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How Often Do I Need a Coolant Flush?

Regular coolant system flushes are important to the health of your vehicle. If they're performed on a regular basis, they ensure that your engine operates at the right temperature. They also help with the function of your vehicle's heating and air conditioning systems, making the cabin more comfortable.

Many people don't realize the importance of regular cooling system maintenance. As a result, coolant becomes contaminated. Eventually, contaminated coolant can lead to leaks, a damaged water pump, a damaged radiator, or even a serious engine problem like a blown head gasket. Here's what you need to know.

How Often Should the Coolant Be Flushed?

Flush

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The best time to replace or flush the coolant in your vehicle is when it becomes contaminated and/or when it loses effectiveness. To determine if your coolant needs to be replaced, you can examine coolant for signs of contamination. You can also conduct a coolant test (or ask your local dealer's service department to test), which can tell you if the coolant has lost the ability to sufficiently cool your engine.

Coolant is a "wear item," and some vehicle uses cause coolant to deteriorate faster than normal. For example:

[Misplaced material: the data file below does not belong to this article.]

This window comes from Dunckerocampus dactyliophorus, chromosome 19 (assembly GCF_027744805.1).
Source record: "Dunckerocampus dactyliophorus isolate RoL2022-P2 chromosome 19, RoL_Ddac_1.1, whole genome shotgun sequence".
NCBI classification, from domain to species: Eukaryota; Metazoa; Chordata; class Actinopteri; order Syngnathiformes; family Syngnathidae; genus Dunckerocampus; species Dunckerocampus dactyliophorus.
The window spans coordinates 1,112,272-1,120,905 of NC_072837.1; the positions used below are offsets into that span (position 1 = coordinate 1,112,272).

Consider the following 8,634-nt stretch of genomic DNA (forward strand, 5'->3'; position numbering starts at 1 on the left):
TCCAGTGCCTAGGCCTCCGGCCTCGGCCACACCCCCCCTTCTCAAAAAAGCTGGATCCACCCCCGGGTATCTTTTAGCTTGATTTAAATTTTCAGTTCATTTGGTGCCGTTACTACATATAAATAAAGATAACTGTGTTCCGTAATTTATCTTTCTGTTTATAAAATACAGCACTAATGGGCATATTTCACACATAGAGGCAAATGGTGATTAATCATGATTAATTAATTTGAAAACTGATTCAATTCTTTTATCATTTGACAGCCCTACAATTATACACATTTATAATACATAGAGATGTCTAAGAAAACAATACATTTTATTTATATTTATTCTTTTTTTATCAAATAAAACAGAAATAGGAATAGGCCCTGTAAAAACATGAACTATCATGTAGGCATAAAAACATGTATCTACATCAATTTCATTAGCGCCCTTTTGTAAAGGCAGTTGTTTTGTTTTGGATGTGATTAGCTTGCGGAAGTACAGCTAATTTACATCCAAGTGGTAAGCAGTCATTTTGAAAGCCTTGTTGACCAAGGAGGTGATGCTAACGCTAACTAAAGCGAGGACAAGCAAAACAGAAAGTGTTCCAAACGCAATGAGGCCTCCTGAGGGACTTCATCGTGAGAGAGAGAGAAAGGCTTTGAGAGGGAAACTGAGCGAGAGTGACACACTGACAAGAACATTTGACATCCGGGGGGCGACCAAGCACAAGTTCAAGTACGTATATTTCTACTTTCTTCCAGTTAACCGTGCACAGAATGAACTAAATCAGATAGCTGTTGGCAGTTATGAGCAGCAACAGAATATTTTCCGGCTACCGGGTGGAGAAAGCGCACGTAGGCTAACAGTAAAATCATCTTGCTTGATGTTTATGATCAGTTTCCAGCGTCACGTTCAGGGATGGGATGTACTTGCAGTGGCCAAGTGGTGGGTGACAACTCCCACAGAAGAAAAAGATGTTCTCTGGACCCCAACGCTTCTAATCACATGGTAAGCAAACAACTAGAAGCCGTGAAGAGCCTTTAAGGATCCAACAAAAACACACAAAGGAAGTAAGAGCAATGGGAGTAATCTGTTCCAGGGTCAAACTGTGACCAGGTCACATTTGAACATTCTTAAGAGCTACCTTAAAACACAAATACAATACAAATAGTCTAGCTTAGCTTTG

• Long periods of idling
  • Stop and go traffic
  • Hot or cold weather
  • Towing/hauling
  • Aggressive driving

Can all lead to rapid coolant deterioration.

How the Cooling System Works

Coolant enters from the main coolant tank and passes through the radiator, water pump, thermostat, and cooling passages in the engine block. Its presence keeps the block from overheating, and also keeps it from freezing. Heat is "absorbed" inside the engine, then "released" in the radiator.

If your engine is low on coolant (or appears to be), it's a good idea to understand that:

  1. You should not open the radiator cap to check coolant levels (especially if the engine is warm or hot). Most modern vehicles have an overflow tank you should inspect instead.
  2. Coolant holding tanks must be filled in a very particular way, and it's a good idea to let a service professional handle it for you.
  3. If you decide to top off the fluid in your cooling system, remember that engine coolant comes in a variety of formulations. Each vehicle requires a special type of coolant.

The cooling system isn't complex, but a mistake made when filling the system can lead to big problems. Unless you have experience, we suggest letting a professional handle it.

What Can Go Wrong If Coolant Isn’t Replaced As Needed?

So, what are the consequences of not getting your cooling system flushed? Basically, the coolant won’t be able to do its job properly. Coolant is a special chemical that absorbs heat from the engine and then releases it back to the atmosphere via the radiator. The coolant's ability to absorb and then release heat is diminished by extreme heat and extreme cold.

Coolant can also become contaminated. Normal vehicle use leads to coolant contamination from seeping gaskets, scaling inside the coolant system, etc. Even if the coolant is able to absorb and release heat, it can be contaminated enough to cause a clog in some part of the cooling system. Clogs lead to reduced efficiency, and over time enough clogs will lead to all sorts of issues:

  • The engine will overheat OR the engine can freeze
  • The water pump will break
  • Hoses can crack or split and leak
  • The HVAC system won’t function properly, leading to less heat in the winter and more heat in the summer
  • The radiator can become so clogged as to require replacement

Obviously, the moral of the story: Don't ignore cooling system maintenance.

Written by Jason Lancaster